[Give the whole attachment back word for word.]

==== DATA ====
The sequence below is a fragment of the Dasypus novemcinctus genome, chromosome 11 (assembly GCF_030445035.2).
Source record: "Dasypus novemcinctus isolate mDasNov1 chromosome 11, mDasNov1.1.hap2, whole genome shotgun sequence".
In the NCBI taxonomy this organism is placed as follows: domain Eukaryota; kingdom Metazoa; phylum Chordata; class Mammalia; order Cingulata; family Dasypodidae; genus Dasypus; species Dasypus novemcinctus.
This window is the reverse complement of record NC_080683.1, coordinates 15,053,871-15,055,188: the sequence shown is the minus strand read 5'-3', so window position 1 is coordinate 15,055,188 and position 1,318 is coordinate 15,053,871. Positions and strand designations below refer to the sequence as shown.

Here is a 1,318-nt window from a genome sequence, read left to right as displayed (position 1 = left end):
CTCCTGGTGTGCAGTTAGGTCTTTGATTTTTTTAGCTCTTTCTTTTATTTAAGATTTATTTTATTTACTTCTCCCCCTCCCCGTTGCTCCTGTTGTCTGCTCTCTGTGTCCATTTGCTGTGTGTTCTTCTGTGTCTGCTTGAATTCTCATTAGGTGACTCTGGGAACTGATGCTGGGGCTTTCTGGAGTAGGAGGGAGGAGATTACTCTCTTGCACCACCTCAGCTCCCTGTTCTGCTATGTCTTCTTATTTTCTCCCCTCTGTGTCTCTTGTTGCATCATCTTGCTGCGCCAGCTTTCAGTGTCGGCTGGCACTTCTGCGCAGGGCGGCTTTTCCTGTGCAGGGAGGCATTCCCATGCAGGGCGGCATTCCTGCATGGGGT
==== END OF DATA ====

The sequence below is a fragment of the Dasypus novemcinctus genome, chromosome 11 (assembly GCF_030445035.2).
Source record: "Dasypus novemcinctus isolate mDasNov1 chromosome 11, mDasNov1.1.hap2, whole genome shotgun sequence".
In the NCBI taxonomy this organism is placed as follows: domain Eukaryota; kingdom Metazoa; phylum Chordata; class Mammalia; order Cingulata; family Dasypodidae; genus Dasypus; species Dasypus novemcinctus.
This window is the reverse complement of record NC_080683.1, coordinates 15,053,871-15,055,188: the sequence shown is the minus strand read 5'-3', so window position 1 is coordinate 15,055,188 and position 1,318 is coordinate 15,053,871. Positions and strand designations below refer to the sequence as shown.

Here is a 1,318-nt window from a genome sequence, read left to right as displayed (position 1 = left end):
CTCCTGGTGTGCAGTTAGGTCTTTGATTTTTTTAGCTCTTTCTTTTATTTAAGATTTATTTTATTTACTTCTCCCCCTCCCCGTTGCTCCTGTTGTCTGCTCTCTGTGTCCATTTGCTGTGTGTTCTTCTGTGTCTGCTTGAATTCTCATTAGGTGACTCTGGGAACTGATGCTGGGGCTTTCTGGAGTAGGAGGGAGGAGATTACTCTCTTGCACCACCTCAGCTCCCTGTTCTGCTATGTCTTCTTATTTTCTCCCCTCTGTGTCTCTTGTTGCATCATCTTGCTGCGCCAGCTTTCAGTGTCGGCTGGCACTTCTGCGCAGGGCGGCTTTTCCTGTGCAGGGAGGCATTCCCATGCAGGGCGGCATTCCTGCATGGGGT